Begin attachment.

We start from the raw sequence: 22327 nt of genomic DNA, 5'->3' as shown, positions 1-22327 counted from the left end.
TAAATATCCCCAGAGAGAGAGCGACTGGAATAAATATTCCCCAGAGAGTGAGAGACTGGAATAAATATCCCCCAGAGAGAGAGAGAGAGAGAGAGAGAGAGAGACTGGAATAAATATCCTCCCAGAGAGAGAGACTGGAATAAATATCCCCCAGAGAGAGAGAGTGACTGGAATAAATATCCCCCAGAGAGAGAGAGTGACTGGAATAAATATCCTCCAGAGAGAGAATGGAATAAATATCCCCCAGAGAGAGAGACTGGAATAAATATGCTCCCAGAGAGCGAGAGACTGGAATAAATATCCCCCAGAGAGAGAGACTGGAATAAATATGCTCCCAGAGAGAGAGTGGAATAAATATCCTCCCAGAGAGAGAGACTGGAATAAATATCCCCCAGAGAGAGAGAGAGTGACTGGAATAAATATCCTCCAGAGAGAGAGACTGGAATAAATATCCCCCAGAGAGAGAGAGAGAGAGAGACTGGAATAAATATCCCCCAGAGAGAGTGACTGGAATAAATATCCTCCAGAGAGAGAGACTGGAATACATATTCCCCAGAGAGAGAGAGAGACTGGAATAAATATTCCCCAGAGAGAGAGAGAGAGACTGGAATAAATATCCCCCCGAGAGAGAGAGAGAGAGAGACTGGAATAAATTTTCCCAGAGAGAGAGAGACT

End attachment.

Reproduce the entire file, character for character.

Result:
We start from the raw sequence: 22327 nt of genomic DNA, 5'->3' as shown, positions 1-22327 counted from the left end.
TAAATATCCCCAGAGAGAGAGCGACTGGAATAAATATTCCCCAGAGAGTGAGAGACTGGAATAAATATCCCCCAGAGAGAGAGAGAGAGAGAGAGAGAGAGAGACTGGAATAAATATCCTCCCAGAGAGAGAGACTGGAATAAATATCCCCCAGAGAGAGAGAGTGACTGGAATAAATATCCCCCAGAGAGAGAGAGTGACTGGAATAAATATCCTCCAGAGAGAGAATGGAATAAATATCCCCCAGAGAGAGAGACTGGAATAAATATGCTCCCAGAGAGCGAGAGACTGGAATAAATATCCCCCAGAGAGAGAGACTGGAATAAATATGCTCCCAGAGAGAGAGTGGAATAAATATCCTCCCAGAGAGAGAGACTGGAATAAATATCCCCCAGAGAGAGAGAGAGTGACTGGAATAAATATCCTCCAGAGAGAGAGACTGGAATAAATATCCCCCAGAGAGAGAGAGAGAGAGAGACTGGAATAAATATCCCCCAGAGAGAGTGACTGGAATAAATATCCTCCAGAGAGAGAGACTGGAATACATATTCCCCAGAGAGAGAGAGAGACTGGAATAAATATTCCCCAGAGAGAGAGAGAGAGACTGGAATAAATATCCCCCCGAGAGAGAGAGAGAGAGAGACTGGAATAAATTTTCCCAGAGAGAGAGAGACT